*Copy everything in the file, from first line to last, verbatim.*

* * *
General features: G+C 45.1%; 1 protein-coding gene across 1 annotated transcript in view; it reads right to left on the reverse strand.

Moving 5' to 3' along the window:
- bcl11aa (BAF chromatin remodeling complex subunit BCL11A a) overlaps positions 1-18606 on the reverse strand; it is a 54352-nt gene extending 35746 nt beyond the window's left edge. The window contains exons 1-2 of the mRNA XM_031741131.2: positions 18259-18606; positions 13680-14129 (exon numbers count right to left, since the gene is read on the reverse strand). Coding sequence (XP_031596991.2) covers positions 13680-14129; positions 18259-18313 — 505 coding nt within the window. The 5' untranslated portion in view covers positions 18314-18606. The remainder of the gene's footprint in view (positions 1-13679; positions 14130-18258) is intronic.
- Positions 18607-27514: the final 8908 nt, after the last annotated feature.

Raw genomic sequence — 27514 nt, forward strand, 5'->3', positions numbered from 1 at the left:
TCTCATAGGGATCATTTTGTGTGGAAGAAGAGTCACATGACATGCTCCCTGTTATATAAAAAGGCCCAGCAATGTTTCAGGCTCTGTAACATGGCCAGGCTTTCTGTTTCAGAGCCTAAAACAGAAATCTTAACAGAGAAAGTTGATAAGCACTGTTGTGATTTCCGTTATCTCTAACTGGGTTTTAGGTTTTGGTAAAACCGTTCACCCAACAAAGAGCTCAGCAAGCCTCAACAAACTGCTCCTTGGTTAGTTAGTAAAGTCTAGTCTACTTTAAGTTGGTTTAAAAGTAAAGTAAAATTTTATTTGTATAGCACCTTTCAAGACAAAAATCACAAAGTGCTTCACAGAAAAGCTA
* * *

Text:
General features: G+C 45.1%; 1 protein-coding gene across 1 annotated transcript in view; it reads right to left on the reverse strand.

Moving 5' to 3' along the window:
- bcl11aa (BAF chromatin remodeling complex subunit BCL11A a) overlaps positions 1-18606 on the reverse strand; it is a 54352-nt gene extending 35746 nt beyond the window's left edge. The window contains exons 1-2 of the mRNA XM_031741131.2: positions 18259-18606; positions 13680-14129 (exon numbers count right to left, since the gene is read on the reverse strand). Coding sequence (XP_031596991.2) covers positions 13680-14129; positions 18259-18313 — 505 coding nt within the window. The 5' untranslated portion in view covers positions 18314-18606. The remainder of the gene's footprint in view (positions 1-13679; positions 14130-18258) is intronic.
- Positions 18607-27514: the final 8908 nt, after the last annotated feature.

Raw genomic sequence — 27514 nt, forward strand, 5'->3', positions numbered from 1 at the left:
TCTCATAGGGATCATTTTGTGTGGAAGAAGAGTCACATGACATGCTCCCTGTTATATAAAAAGGCCCAGCAATGTTTCAGGCTCTGTAACATGGCCAGGCTTTCTGTTTCAGAGCCTAAAACAGAAATCTTAACAGAGAAAGTTGATAAGCACTGTTGTGATTTCCGTTATCTCTAACTGGGTTTTAGGTTTTGGTAAAACCGTTCACCCAACAAAGAGCTCAGCAAGCCTCAACAAACTGCTCCTTGGTTAGTTAGTAAAGTCTAGTCTACTTTAAGTTGGTTTAAAAGTAAAGTAAAATTTTATTTGTATAGCACCTTTCAAGACAAAAATCACAAAGTGCTTCACAGAAAAGCTA